While there is no known cure for GBS, certain therapies can lessen the severity of the illness and expedite recovery. Plasma exchange (also called plasmapheresis, in which whole blood is removed from the body and processed to remove the plasma, followed by reintroduction of the red and white blood cells into the body) and high-dose immunoglobulin therapy are used to reduce the severity and duration of the GBS episode.
The most critical part of treatment for GBS involves keeping the patient’s body functioning during recovery of the nervous system. This can require placing the patient on mechanical ventilatory assistance, a heart monitor or other machines to aid bodily functions. Physical, occupational and speech therapies play an important role, both before and after recovery begins.
What rehabilitation services are available for Guillain-Barré Syndrome?
TIRR Memorial Hermann offers specialized rehabilitation to treat GBS, in both inpatient and outpatient settings, including:
- Comprehensive management of rehabilitation needs by a physical medicine and rehabilitation doctor
- Evidence-based interventions to help patients gradually rebuild neuromuscular control
- Patient and family training with adaptive devices, such as a wheelchair or braces; including portable ventilator that can attach to an electric wheelchairs, if needed
- Speech therapy for patients who have trouble swallowing or talking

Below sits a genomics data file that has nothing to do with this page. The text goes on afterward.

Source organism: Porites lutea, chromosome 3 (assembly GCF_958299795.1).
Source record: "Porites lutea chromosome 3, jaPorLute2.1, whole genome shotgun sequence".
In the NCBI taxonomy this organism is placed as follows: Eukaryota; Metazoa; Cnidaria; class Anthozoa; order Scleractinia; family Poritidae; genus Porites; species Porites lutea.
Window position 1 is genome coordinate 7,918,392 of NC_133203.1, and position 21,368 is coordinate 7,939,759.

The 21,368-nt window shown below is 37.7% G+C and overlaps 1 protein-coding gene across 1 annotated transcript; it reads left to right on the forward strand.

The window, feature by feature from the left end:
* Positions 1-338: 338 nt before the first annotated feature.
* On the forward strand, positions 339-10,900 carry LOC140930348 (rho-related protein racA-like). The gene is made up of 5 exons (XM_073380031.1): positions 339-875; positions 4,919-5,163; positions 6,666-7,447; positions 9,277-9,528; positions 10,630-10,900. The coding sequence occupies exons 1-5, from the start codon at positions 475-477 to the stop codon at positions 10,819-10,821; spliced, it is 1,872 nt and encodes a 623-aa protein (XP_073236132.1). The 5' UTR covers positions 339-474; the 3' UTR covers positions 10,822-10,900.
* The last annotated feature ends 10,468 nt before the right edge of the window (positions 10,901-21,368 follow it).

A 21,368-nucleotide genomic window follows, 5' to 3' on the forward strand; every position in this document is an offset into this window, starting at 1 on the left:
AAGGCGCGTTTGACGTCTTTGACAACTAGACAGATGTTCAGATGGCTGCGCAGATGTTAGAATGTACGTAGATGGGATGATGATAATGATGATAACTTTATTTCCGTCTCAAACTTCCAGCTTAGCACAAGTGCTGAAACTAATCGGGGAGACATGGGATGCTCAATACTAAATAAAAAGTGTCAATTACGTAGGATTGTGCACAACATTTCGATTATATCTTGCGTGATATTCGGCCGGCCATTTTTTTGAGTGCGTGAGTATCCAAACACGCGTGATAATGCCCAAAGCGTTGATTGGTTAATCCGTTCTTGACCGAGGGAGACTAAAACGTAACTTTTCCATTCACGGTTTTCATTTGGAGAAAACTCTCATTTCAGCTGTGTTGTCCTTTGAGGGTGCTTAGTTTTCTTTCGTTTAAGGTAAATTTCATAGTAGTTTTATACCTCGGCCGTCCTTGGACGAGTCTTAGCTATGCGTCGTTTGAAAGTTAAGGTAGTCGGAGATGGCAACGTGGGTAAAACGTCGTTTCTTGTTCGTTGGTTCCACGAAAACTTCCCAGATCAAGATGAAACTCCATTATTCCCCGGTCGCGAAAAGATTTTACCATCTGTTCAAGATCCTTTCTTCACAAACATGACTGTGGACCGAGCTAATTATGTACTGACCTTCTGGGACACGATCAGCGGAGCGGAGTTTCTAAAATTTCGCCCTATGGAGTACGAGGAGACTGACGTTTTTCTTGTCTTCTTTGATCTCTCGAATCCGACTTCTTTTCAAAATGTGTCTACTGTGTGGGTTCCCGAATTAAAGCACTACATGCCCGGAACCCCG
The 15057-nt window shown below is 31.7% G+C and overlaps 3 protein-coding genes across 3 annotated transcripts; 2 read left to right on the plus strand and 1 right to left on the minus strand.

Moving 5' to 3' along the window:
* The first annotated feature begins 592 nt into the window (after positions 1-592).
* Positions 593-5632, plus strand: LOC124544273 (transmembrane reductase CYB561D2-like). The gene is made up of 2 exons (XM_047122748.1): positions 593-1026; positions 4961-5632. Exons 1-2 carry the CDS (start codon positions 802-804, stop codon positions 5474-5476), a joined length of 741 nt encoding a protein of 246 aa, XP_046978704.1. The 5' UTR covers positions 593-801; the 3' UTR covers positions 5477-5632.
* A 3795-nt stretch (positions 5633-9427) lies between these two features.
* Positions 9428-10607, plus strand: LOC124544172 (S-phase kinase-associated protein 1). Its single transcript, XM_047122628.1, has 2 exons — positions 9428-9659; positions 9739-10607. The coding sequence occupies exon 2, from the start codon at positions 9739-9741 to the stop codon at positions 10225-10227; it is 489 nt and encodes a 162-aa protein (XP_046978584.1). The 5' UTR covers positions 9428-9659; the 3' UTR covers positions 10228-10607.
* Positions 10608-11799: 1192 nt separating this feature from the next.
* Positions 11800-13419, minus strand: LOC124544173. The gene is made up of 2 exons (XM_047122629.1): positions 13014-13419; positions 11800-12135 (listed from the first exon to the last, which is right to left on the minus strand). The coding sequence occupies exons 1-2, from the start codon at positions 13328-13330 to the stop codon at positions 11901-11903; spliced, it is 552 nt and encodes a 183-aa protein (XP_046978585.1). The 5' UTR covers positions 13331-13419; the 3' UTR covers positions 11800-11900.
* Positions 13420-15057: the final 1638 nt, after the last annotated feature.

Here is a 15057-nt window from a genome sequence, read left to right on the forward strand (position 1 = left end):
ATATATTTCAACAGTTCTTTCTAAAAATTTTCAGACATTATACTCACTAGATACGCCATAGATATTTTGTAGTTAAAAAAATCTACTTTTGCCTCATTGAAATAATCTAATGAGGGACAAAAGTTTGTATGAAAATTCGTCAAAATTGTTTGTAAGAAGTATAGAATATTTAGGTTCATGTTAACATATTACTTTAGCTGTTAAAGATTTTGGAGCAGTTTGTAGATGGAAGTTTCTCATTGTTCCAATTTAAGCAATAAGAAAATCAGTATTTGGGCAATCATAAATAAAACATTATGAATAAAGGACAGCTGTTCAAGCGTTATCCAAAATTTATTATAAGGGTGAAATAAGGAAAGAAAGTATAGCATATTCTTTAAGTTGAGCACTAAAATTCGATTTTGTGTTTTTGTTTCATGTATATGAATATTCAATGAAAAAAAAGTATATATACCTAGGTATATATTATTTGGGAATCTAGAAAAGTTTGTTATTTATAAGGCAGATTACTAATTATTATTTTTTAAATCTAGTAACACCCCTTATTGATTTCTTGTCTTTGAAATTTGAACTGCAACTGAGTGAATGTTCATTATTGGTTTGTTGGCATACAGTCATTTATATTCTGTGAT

- Psychological assessment and treatment for coping skills and to manage depression or anxiety
- Recreational therapy and vocational counseling to help transition back to home and school or work
Read more about TIRR Memorial Hermann’s Neurodegenerative Disease Programs.
What are the benefits of rehabilitation for Guillain-Barré Syndrome?
TIRR Memorial Hermann rehabilitation services help GBS patients to:
- Gradually rebuild neuromuscular control
- Overcome difficulties with swallowing or speaking
- Minimize pain
- Develop coping skills
- Manage depression or anxiety
- Transition back to home, school or work
What is the long-term prognosis for patients with Guillain-Barré Syndrome?
Most patients with GBS make a full recovery, although recovery can take weeks, months or even years. About a third of these patients still suffer residual weakness after three years, and a small percentage (about 3 percent) may suffer a relapse of muscle weakness and tingling years after the initial attack.
Meet the Team
Our interdisciplinary team of specialists works closely with the patients and their families and caregivers to foster improved quality of life and maximize positive patient outcomes. TIRR Memorial Hermann Neurodegenerative Disease Programs promote close collaboration with all members of the team to ensure patients receive the most appropriate management of their illness.
To get started, use this form to become a patient or contact us by phone 1 (800) 44-REHAB (73422) , (713) 797-5942 or fax 713.797.5988
Oscar and his family started to see improvements immediately in specialized therapy that helped to treat Guillain-Barré Syndrome.
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A month after delivering her third child in October 2015, Dionni De La Cruz developed a cough and numbness in her feet and fingers that continued to progress.
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Two-year-old Ryan went to bed perfectly healthy. The next day, he was completely paralyzed. Doctors diagnosed him with Guillain-Barré Syndrome. He went on to make a full recovery.